Small Worlds – Paul Waring

Small Worlds

Clearing his warden-assisted flat
days after the funeral,
this creased Box Brownie holiday photo
I find is enough to flood memory.
Sister and I, milk tooth smiles,
either side of Brylcreem-gloss father
in his prime on clifftops at Land’s End
and those words before we left:
we’re going to the end of the Earth.

Excited legs and feet in Woolworths’
plastic sandals behind the Zephyr’s bench seat.
White-hot beaches, sunburn, night scents
of calamine lotion, itching for Land’s End.
Mum saying cheese, and us, staring at nothing
but waves, folding and falling like skittles
behind the horizon. Father, I never did tell you –
when you said we’re at the end of the Earth,
for so long I believed you.

Paul’s poetry is published in Prole, Atrium, Obsessed With Pipework, Ink, Sweat & Tears, London Grip and elsewhere. Awarded second place in the 2019 Yaffle Prize, commended in the 2019 Welshpool Poetry Competition, his pamphlet ‘Quotidian’ is published by Yaffle. Twitter: @drpaulwaring

My Imaginary Mother – Paul Waring

My Imaginary Mother

My imaginary mother has eyes that clock all,
whispers down from lavender clouds, warns
me away from crocodiles with stapler mouths,
says never trust a taxi driver in a dicky bow –

speaks the language of local birds, gossips
about randy bees in flowerbeds, mouse-hunt
all-nighters frequented by cha-cha cats and
foxtrot foxes; shoplifting habits of squirrels.

Knows colour maths by rote – brown equals
yellow times red plus blue, plays late-night
cards with poker-faced crows, tells dirty jokes
to adolescent gulls; makes them laugh like drains
at the one about Shergar and rocking horse shite.

Paul Waring’s poetry is published in Prole, Atrium, Strix, Ink, Sweat & Tears, London Grip and elsewhere. Awarded second prize in the 2019 Yaffle Prize, commended in the 2019 Welshpool Poetry Competition, his pamphlet ‘Quotidian’ is published by Yaffle Press. www.waringwords.blogTwitter: @drpaulwaring

Let Us Be Lit – Paul Waring

Let Us Be Lit

like the party packed into bass-bin
headphones opposite; trip with fogey
friends, planets away from denture
feedback aboard arthritic charabancs;
Ibeefa and boggy field fests, mega-
decibels above this train carriage rave
where only ears go dancing; drop dj
god names like pain meds, cloud fluffy
white heads with house, schmooze
over tunes (not discs – ours are too
prone to slip); cut shapes from spare
skin and wings, make aged sacroiliacs
creak like back gates. Wear club gear,
ubiquitous beards, coiffured hair and
CK foofoo; call each other names
no-one’s heard before, tattooed backwards
in Mandarin or Hakka and, bible likely,
spells mad cow or monkey spanker –
but only to those in the know.


Paul Waring’s poems have been widely published in print journals and webzines. He was runner-up in the 2019 Yaffle Prize, commended in the 2019 Welshpool Poetry Competition and has a pamphlet ‘Quotidian’ (Yaffle Press, 2019).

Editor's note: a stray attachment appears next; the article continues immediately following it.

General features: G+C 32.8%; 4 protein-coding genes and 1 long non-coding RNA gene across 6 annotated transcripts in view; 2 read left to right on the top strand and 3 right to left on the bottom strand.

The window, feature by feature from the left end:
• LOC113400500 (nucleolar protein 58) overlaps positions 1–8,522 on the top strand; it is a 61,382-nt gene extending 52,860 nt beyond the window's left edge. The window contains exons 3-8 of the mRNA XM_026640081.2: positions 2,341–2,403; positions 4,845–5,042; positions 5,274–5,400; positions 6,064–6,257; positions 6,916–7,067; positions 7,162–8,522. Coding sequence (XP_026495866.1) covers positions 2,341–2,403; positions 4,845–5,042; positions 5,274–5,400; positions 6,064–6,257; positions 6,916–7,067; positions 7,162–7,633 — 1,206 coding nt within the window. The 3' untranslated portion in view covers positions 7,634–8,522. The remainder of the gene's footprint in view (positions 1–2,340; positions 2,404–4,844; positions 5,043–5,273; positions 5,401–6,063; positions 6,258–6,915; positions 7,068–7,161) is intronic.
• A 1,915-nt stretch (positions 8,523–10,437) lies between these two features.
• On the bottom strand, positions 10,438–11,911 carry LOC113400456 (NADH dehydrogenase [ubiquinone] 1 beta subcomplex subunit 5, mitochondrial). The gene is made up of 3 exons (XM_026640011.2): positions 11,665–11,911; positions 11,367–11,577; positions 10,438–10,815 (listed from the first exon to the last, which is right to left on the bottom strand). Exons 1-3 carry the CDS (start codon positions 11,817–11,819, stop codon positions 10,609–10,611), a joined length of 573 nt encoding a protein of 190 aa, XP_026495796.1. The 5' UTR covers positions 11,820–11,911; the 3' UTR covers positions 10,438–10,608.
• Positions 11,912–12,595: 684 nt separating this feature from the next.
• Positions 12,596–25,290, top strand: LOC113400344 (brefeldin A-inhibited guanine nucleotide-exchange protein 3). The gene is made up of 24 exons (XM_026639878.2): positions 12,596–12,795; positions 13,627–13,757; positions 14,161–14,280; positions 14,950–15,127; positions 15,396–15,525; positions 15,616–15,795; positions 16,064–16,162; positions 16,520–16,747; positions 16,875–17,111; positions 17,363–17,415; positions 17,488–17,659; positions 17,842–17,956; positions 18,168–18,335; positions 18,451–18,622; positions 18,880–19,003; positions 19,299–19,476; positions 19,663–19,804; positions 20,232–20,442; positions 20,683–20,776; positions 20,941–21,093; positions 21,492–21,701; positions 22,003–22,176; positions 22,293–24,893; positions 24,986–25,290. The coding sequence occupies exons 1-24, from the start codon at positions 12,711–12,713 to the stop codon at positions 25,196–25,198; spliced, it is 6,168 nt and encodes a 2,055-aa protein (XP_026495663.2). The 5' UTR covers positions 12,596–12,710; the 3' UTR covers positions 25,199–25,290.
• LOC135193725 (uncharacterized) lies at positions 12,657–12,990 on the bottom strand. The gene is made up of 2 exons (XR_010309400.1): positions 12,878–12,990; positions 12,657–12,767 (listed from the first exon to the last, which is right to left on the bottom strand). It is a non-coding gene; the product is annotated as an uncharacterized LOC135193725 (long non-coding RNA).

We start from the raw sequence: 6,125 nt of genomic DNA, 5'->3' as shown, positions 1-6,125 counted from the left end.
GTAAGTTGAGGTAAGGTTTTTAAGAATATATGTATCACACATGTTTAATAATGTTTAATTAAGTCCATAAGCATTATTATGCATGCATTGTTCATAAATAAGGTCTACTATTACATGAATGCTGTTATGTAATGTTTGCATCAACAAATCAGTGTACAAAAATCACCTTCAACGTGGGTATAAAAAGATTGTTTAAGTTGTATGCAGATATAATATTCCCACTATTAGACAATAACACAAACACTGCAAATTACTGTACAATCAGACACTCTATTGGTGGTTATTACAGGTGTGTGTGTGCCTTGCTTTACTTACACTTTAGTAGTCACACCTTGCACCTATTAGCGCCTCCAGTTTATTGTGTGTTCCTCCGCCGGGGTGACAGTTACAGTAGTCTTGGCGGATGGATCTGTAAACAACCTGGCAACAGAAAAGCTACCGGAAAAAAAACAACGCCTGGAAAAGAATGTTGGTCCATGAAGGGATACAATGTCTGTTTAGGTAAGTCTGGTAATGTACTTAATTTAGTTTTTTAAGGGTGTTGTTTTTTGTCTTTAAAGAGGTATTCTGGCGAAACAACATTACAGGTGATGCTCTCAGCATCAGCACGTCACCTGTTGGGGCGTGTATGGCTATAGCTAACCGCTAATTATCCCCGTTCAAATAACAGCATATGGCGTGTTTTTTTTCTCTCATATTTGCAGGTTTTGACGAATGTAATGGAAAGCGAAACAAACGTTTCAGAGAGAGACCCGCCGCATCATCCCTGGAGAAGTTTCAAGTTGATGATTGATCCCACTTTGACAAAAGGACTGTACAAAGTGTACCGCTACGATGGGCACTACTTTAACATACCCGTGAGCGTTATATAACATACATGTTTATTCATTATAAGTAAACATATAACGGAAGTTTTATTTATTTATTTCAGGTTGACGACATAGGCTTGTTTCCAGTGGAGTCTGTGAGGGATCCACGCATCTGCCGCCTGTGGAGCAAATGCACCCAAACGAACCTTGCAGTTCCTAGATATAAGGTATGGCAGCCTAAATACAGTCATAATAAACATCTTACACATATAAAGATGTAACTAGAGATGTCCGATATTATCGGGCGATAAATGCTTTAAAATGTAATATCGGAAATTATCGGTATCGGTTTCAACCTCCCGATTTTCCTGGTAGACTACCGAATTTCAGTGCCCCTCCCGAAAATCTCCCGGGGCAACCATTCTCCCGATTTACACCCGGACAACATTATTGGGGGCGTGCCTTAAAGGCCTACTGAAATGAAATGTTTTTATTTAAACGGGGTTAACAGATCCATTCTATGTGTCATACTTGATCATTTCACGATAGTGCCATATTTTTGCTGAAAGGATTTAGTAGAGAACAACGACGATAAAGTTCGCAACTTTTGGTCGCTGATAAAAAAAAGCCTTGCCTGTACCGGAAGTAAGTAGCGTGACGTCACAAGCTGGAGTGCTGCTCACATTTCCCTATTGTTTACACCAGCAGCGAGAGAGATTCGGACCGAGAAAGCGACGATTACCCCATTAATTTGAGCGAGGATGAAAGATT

Featured Publication – Quotidian by Paul Waring

Our featured publication for November is Quotidian by Paul Waring, published by Yaffle Press.

‘The quotidian remains exactly that until an artist, thinker, or in this case a poet of rare
observational skill decides to highlight its most mundane features or most camouflaged citizens and begins to explore them. On reading these poems one can only conclude that Waring is a voracious, and often carnivorous, people watcher with an admirable ability to balance empathy and wit. Should you ever suspect he’s watching you be aware or be blessed.’ Brett Evans

‘I love this aptly named collection of beautifully crafted and musical poetry. Here are the everyday lives of the lovers, the lost and the lonely, elevated by Waring’s profound empathy and tenderness. A gently humourous, minor key of a collection; not just the wind, but the whole city in my face’ Deborah Alma

‘Paul’s poetry is strikingly concise and muscular. Time and again he manages to compress themes and ideas that lesser poets would take pages to expound into simple looking stanzas. These poems will reward the reader who takes time with them, who unwraps their complexity one layer at a time. A rare talent whose work will stay with you.’ David J. Costello

‘Whether it’s shabby bedsits, people watching on the train or the sanctuary of an old man’s shed, this aptly titled collection reveals Waring’s knack of showing us the beauty and rueful humour of everyday life. The poems in Quotidian are sad, funny, wistful or tender; above all they are always kind and true.’ Ben Banyard




On Bedsits

Three flights up
threadbare arthritic stairs
in damp stale air
a vase-less jumble
of nicotined furniture
sepia-tinted peeling walls
and clogged lungs of carpet.

Ill-fitting dentures
of sash windows rattle
as shivering lips
of curtain beg warmth
from a one-bar electric fire
that eats fifty pence pieces.

Cracked elbows of PVC sofa
sprout corn-coloured foam
tangerine acrylic of seats
singed and stained by careless
ciggies and TV dinners.

On a stripped bed a sagging
mattress reads like a DNA history
of real and imagined sex.

‘Tomorrow’s World’ on a grainy
black and white TV peddles
dreams of futures
in a language
we’ve yet to learn.

Previously published on Amaryllis


Water Stories

Most days a name that coats tongues —